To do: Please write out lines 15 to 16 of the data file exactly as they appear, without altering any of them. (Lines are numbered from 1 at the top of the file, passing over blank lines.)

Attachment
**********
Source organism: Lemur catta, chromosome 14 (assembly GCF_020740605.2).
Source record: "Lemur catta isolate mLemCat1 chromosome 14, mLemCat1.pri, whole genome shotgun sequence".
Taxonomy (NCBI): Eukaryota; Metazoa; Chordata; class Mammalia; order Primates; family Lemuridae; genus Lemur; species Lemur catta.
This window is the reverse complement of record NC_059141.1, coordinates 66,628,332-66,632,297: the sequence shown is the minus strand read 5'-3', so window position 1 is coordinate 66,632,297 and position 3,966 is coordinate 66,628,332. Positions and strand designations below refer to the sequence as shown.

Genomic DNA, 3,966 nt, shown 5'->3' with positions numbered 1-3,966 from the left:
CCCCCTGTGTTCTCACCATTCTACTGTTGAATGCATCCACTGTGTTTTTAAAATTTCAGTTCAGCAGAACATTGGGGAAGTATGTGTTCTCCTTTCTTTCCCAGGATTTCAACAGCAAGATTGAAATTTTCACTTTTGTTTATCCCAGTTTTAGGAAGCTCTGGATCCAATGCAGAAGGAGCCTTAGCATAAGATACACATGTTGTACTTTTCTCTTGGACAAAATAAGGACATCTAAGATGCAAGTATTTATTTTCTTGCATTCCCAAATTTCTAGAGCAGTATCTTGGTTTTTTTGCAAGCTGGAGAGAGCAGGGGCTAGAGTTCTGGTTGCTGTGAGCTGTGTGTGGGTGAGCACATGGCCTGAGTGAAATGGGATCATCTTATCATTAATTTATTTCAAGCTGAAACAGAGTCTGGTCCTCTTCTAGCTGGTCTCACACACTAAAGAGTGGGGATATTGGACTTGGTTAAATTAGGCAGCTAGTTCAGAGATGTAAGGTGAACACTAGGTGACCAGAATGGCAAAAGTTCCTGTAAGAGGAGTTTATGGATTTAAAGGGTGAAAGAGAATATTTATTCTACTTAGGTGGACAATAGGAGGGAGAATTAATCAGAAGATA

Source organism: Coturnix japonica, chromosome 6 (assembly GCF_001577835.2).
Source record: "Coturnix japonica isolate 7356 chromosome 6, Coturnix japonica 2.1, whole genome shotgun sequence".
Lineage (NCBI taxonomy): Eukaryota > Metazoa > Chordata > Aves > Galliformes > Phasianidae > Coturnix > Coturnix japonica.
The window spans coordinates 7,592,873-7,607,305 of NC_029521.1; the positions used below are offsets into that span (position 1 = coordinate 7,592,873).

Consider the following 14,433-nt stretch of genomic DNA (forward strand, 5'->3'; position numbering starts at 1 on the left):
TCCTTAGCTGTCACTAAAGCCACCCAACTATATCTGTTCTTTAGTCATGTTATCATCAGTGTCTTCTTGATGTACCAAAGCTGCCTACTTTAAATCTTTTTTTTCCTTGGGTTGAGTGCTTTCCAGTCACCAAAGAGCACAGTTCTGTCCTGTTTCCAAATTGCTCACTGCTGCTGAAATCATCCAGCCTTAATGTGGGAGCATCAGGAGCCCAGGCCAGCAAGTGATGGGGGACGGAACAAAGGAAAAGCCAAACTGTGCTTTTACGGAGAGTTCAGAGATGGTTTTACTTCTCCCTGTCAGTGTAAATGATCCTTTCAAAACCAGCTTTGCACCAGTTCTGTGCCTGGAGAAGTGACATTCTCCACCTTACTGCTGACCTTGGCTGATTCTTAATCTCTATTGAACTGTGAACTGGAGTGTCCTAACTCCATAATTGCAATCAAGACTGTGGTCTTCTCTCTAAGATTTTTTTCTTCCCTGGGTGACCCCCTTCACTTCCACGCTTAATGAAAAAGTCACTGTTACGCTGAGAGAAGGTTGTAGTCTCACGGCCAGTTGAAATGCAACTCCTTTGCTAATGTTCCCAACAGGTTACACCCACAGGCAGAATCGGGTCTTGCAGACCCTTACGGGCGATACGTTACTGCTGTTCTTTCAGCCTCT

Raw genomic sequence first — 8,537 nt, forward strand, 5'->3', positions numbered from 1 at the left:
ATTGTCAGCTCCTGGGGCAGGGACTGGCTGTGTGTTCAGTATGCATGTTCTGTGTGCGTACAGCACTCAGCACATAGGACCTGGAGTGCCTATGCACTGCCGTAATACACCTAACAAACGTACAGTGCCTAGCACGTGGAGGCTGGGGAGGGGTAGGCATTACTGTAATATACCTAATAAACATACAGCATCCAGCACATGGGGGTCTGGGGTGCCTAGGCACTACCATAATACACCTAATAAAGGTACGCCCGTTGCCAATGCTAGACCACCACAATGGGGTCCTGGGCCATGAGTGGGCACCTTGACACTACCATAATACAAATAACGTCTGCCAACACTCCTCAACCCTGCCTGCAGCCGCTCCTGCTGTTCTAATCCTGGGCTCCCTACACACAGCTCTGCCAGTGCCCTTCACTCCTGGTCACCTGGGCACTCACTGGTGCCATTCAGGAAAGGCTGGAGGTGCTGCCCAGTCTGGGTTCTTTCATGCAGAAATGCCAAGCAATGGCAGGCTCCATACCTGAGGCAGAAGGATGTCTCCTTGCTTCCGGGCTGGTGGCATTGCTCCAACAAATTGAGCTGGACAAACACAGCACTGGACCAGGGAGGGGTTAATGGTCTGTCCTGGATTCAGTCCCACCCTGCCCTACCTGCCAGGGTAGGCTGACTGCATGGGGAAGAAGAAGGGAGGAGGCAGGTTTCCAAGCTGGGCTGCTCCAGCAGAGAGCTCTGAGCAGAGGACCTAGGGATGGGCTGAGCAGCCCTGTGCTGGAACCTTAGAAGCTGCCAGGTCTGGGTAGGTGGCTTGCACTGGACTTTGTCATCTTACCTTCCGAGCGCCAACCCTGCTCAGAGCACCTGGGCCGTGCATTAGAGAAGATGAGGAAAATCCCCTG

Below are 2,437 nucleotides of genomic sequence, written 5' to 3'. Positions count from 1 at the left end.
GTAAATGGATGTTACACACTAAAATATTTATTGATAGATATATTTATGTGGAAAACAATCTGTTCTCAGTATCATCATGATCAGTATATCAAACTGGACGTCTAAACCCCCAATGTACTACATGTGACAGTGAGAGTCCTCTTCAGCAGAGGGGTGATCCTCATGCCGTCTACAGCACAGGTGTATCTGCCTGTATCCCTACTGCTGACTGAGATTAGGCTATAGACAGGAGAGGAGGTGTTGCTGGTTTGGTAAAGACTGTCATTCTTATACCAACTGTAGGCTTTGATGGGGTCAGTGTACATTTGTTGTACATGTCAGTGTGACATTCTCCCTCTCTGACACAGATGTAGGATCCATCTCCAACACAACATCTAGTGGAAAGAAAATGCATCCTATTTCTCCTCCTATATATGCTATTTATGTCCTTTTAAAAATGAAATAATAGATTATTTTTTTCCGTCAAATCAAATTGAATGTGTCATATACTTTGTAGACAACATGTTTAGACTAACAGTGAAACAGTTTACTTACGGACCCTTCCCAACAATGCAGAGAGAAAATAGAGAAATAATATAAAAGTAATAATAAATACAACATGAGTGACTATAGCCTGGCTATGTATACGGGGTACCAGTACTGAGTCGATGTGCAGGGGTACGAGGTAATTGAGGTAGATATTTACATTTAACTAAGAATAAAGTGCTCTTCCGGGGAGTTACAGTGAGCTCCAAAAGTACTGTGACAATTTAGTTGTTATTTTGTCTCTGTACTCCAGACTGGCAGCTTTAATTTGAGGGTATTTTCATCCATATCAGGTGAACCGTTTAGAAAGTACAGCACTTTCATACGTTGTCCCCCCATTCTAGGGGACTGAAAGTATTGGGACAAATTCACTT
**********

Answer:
Below are 2,437 nucleotides of genomic sequence, written 5' to 3'. Positions count from 1 at the left end.
GTAAATGGATGTTACACACTAAAATATTTATTGATAGATATATTTATGTGGAAAACAATCTGTTCTCAGTATCATCATGATCAGTATATCAAACTGGACGTCTAAACCCCCAATGTACTACATGTGACAGTGAGAGTCCTCTTCAGCAGAGGGGTGATCCTCATGCCGTCTACAGCACAGGTGTATCTGCCTGTATCCCTACTGCTGACTGAGATTAGGCTATAGACAGGAGAGGAGGTGTTGCTGGTTTGGTAAAGACTGTCATTCTTATACCAACTGTAGGCTTTGATGGGGTCAGTGTACATTTGTTGTACATGTCAGTGTGACATTCTCCCTCTCTGACACAGATGTAGGATCCATCTCCAACACAACATCTAGTGGAAAGAAAATGCATCCTATTTCTCCTCCTATATATGCTATTTATGTCCTTTTAAAAATGAAATAATAGATTATTTTTTTCCGTCAAATCAAATTGAATGTGTCATATACTTTGTAGACAACATGTTTAGACTAACAGTGAAACAGTTTACTTACGGACCCTTCCCAACAATGCAGAGAGAAAATAGAGAAATAATATAAAAGTAATAATAAATACAACATGAGTGACTATAGCCTGGCTATGTATACGGGGTACCAGTACTGAGTCGATGTGCAGGGGTACGAGGTAATTGAGGTAGATATTTACATTTAACTAAGAATAAAGTGCTCTTCCGGGGAGTTACAGTGAGCTCCAAAAGTACTGTGACAATTTAGTTGTTATTTTGTCTCTGTACTCCAGACTGGCAGCTTTAATTTGAGGGTATTTTCATCCATATCAGGTGAACCGTTTAGAAAGTACAGCACTTTCATACGTTGTCCCCCCATTCTAGGGGACTGAAAGTATTGGGACAAATTCACTT